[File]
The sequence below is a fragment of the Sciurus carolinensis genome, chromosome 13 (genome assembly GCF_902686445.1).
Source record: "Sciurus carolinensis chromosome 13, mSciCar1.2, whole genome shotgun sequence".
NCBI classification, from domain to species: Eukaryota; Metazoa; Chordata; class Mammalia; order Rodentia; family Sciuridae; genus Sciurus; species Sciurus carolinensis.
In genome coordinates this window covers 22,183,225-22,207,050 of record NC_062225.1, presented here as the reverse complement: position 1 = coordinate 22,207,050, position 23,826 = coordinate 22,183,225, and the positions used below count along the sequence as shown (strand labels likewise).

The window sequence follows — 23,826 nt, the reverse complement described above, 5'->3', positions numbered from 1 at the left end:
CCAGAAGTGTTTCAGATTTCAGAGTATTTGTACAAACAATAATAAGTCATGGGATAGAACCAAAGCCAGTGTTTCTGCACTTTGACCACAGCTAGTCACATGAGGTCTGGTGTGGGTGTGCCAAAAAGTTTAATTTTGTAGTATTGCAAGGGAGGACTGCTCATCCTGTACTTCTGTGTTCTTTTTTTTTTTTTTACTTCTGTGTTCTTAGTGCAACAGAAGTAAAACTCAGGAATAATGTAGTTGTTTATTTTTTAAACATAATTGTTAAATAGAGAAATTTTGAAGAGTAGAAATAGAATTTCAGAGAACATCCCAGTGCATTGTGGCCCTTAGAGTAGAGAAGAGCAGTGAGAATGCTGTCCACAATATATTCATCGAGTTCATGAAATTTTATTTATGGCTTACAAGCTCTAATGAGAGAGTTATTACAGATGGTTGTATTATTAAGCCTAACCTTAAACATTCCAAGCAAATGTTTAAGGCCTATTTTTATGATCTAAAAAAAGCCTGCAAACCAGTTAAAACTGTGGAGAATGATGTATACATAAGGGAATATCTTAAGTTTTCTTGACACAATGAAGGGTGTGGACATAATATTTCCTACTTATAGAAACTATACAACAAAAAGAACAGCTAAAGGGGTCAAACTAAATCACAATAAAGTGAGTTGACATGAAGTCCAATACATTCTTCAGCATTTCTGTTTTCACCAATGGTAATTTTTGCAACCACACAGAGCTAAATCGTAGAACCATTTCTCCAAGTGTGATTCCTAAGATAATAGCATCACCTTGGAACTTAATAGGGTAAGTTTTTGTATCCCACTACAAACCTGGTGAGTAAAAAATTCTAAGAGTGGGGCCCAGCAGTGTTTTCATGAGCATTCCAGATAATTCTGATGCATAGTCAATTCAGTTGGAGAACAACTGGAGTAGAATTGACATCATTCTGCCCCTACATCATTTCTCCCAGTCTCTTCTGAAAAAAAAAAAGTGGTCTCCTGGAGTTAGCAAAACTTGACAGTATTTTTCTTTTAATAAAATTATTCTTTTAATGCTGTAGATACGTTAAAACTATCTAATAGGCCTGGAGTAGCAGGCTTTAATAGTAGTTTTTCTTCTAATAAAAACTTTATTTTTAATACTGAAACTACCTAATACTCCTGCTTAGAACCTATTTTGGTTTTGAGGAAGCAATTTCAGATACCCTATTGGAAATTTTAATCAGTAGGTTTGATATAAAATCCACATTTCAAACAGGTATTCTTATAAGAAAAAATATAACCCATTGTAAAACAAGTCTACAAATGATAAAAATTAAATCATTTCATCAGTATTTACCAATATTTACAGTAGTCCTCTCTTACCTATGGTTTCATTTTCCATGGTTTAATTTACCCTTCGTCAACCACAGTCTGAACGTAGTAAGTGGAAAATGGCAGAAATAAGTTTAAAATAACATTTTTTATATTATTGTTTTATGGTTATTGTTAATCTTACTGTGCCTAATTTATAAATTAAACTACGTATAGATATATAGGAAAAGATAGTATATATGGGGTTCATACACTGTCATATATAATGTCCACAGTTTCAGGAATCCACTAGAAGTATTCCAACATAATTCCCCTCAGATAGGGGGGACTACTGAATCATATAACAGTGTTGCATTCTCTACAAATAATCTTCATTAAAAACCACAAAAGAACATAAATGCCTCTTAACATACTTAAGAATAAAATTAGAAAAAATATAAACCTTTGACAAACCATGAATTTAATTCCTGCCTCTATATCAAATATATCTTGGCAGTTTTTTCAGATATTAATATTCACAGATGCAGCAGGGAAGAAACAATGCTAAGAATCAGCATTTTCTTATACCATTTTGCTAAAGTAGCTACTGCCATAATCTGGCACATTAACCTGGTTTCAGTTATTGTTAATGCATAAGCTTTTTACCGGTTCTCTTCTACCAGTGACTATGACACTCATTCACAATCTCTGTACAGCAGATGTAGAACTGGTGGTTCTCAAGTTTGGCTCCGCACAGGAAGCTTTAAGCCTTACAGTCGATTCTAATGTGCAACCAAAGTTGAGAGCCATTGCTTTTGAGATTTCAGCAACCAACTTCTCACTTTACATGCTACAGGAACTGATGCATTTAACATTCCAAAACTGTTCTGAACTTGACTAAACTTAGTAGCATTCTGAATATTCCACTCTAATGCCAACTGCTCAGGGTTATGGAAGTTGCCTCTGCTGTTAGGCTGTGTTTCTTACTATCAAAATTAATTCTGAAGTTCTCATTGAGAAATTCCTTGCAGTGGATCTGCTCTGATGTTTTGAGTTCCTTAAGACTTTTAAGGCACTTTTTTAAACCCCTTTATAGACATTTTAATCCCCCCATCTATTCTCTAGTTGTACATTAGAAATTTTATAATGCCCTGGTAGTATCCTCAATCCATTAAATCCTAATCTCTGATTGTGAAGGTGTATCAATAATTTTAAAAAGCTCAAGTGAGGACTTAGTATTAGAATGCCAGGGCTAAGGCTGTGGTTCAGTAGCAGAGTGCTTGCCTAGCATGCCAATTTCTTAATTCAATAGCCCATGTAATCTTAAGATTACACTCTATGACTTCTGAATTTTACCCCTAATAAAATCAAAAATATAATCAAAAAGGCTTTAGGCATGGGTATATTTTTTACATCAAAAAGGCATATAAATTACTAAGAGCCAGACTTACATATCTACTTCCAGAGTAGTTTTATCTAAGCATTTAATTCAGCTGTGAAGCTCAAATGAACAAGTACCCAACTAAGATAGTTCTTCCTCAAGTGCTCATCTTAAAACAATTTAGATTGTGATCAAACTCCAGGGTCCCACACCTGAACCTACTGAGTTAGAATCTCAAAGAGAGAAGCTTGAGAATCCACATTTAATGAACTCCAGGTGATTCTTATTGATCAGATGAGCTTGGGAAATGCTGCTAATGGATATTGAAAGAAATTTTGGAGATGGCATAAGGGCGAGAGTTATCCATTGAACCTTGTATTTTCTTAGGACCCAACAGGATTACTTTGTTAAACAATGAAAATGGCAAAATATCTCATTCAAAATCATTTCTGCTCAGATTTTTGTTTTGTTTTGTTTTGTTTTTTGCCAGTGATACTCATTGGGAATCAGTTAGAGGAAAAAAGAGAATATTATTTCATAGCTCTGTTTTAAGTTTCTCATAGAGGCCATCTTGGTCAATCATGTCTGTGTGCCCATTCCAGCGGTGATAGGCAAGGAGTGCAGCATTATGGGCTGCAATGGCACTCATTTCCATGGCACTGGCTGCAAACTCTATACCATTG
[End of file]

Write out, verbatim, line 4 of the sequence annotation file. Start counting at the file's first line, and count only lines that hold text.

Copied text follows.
In genome coordinates this window covers 22,183,225-22,207,050 of record NC_062225.1, presented here as the reverse complement: position 1 = coordinate 22,207,050, position 23,826 = coordinate 22,183,225, and the positions used below count along the sequence as shown (strand labels likewise).